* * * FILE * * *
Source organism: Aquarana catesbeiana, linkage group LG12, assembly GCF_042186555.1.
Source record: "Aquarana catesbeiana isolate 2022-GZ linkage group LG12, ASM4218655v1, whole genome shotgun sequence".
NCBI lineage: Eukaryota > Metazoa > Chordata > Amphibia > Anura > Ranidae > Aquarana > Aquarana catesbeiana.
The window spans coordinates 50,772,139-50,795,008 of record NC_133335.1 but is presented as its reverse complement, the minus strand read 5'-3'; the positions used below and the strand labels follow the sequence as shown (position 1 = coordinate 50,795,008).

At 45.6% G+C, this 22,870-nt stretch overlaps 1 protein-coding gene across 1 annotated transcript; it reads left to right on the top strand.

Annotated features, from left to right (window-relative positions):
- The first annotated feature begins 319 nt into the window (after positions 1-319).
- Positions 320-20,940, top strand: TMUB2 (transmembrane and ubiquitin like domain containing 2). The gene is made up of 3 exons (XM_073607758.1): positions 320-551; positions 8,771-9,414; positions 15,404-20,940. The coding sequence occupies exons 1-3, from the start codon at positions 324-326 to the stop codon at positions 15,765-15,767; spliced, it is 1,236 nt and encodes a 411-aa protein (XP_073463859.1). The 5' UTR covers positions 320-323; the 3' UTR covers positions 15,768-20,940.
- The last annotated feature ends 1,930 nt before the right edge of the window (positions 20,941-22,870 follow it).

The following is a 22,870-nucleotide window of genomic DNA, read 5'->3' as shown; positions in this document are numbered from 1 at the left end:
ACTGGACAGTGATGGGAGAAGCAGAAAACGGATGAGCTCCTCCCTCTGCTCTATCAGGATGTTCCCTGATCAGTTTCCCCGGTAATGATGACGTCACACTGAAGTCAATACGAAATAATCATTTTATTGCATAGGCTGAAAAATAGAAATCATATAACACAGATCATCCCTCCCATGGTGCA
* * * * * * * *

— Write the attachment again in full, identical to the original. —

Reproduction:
Source organism: Aquarana catesbeiana, linkage group LG12, assembly GCF_042186555.1.
Source record: "Aquarana catesbeiana isolate 2022-GZ linkage group LG12, ASM4218655v1, whole genome shotgun sequence".
NCBI lineage: Eukaryota > Metazoa > Chordata > Amphibia > Anura > Ranidae > Aquarana > Aquarana catesbeiana.
The window spans coordinates 50,772,139-50,795,008 of record NC_133335.1 but is presented as its reverse complement, the minus strand read 5'-3'; the positions used below and the strand labels follow the sequence as shown (position 1 = coordinate 50,795,008).

At 45.6% G+C, this 22,870-nt stretch overlaps 1 protein-coding gene across 1 annotated transcript; it reads left to right on the top strand.

Annotated features, from left to right (window-relative positions):
- The first annotated feature begins 319 nt into the window (after positions 1-319).
- Positions 320-20,940, top strand: TMUB2 (transmembrane and ubiquitin like domain containing 2). The gene is made up of 3 exons (XM_073607758.1): positions 320-551; positions 8,771-9,414; positions 15,404-20,940. The coding sequence occupies exons 1-3, from the start codon at positions 324-326 to the stop codon at positions 15,765-15,767; spliced, it is 1,236 nt and encodes a 411-aa protein (XP_073463859.1). The 5' UTR covers positions 320-323; the 3' UTR covers positions 15,768-20,940.
- The last annotated feature ends 1,930 nt before the right edge of the window (positions 20,941-22,870 follow it).

The following is a 22,870-nucleotide window of genomic DNA, read 5'->3' as shown; positions in this document are numbered from 1 at the left end:
ACTGGACAGTGATGGGAGAAGCAGAAAACGGATGAGCTCCTCCCTCTGCTCTATCAGGATGTTCCCTGATCAGTTTCCCCGGTAATGATGACGTCACACTGAAGTCAATACGAAATAATCATTTTATTGCATAGGCTGAAAAATAGAAATCATATAACACAGATCATCCCTCCCATGGTGCA